Sunday, October 28, 2007

Mind your nonsense

There are fewer sadder sights than pedants playing Canute with the tide of language change. Some of these poor creatures have slid out from the woodwork to complain about the BBC, which is, they claim, failing in its duty to guard the English language. I am not sure it ever had that task, really, although it served as a de facto guardian of the standard when its announcers all spoke "BBC English", another term for the style of pronunciation known to linguists as RP, and to the laity as Oxford English, or public school English, among other things. (It is simply the "posh" English that you would be taught in an elocution lesson.)

Sadly for the whiners, language changes, and for a language such as English, which does not have an Academie to fight against change, and whose arbiters of correctness, such as the OED, are solid descriptivists, what is right is not some ossified code from the 1950s, but whatever people actually say.

They claim that presenters and correspondents on both television and radio routinely misuse words, make grammatical mistakes and use colloquialisms in place of standard English.

Do they though? You cannot "misuse" a word if your usage is in accord with the majority's for the reasons I've given. Particularly, you cannot be said to be wrong if the language has changed and your accuser simply wishes it hadn't. I note that one example they give is "refute". Now, "refute" may well once have meant "disprove", but it now also means "deny strongly". One may deplore that it has shifted meanings, making it a less precise word, but the shift has happened whether you like it or not.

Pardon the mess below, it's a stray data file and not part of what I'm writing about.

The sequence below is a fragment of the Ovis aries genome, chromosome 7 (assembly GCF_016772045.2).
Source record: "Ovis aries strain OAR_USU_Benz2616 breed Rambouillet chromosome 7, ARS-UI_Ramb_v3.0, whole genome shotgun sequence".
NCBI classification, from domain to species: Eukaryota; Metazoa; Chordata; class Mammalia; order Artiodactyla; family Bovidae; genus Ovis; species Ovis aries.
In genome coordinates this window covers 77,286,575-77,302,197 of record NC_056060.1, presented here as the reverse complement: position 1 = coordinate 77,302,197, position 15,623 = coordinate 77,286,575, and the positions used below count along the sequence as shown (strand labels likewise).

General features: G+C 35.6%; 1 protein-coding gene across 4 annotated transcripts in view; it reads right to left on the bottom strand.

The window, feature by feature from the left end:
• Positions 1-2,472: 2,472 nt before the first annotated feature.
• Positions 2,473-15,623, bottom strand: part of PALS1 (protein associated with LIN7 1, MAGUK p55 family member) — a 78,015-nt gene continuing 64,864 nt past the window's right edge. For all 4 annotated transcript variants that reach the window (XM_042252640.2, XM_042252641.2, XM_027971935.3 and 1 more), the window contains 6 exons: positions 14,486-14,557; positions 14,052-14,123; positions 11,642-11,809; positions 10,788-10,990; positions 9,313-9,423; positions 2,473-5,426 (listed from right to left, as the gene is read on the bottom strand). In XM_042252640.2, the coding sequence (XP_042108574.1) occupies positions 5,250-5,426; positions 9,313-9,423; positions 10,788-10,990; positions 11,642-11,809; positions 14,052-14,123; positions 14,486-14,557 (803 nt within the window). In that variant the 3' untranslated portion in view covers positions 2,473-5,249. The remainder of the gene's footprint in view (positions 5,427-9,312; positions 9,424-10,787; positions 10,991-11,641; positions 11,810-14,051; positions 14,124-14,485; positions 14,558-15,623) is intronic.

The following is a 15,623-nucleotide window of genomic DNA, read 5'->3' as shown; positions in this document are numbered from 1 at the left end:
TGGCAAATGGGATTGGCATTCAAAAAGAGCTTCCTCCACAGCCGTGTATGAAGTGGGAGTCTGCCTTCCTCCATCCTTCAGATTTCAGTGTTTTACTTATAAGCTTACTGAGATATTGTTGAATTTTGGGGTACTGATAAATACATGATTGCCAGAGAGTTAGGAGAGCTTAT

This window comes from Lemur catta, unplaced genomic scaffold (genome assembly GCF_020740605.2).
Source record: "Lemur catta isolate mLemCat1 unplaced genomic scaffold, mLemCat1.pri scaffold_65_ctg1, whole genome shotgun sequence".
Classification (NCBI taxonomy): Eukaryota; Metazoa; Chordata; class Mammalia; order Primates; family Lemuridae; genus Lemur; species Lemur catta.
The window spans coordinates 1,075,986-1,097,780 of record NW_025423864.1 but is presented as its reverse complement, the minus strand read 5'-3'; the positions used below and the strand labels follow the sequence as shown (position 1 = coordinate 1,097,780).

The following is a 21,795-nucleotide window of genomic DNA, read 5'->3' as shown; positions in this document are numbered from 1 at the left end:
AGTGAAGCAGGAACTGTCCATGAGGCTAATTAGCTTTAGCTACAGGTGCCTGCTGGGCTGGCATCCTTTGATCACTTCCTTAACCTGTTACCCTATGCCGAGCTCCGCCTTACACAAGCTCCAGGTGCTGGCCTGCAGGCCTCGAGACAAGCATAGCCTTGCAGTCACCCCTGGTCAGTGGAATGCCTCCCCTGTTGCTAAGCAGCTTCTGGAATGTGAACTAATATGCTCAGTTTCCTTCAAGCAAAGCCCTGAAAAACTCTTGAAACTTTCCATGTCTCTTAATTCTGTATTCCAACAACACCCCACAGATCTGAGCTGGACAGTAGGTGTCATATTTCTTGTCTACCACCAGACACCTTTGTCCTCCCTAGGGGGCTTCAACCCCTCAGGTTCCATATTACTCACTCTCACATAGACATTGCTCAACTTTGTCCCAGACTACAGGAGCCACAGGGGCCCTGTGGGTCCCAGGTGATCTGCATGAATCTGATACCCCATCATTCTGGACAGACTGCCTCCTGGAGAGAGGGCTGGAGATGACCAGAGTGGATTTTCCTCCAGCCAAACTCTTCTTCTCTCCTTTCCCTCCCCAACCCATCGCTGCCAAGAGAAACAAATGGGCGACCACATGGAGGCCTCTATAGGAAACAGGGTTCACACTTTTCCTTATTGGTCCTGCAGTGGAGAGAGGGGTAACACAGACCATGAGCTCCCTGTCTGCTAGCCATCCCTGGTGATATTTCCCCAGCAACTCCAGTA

I note too, with some glee, that as usual when a pedant fires a broadside, he or she ends up with egg on the mush:

He blamed the corporation for ruining a number of words, giving the example of the noun, replica. Correctly defined as a 'copy, duplicate or reproduction of a work of art', Bruton-Simmonds complained that it was now used in place of 'imitation', 'likeness' and 'model'.

But "replica" of course does mean all those things. It basically has two meanings. One is a copy that is indistinguishable from the original. The other is a miniature model of the original. Those of us who spent boyhood (or girlhood) hours gluing together replicas of aircraft and ships will be well aware of this meaning (so it's clear that the word has had that meaning at least since I was a lad, and that's, erm, many years).

The idiot who made this mistake wants a whole grammar Stasi for the BBC. Volunteer nitpickers would listen to the radio, or watch the telly, and then whine disconsolately to the grammar tsar. I'm sure broadcast professionals would welcome these interventions, because we all enjoy being treated like schoolkids at work.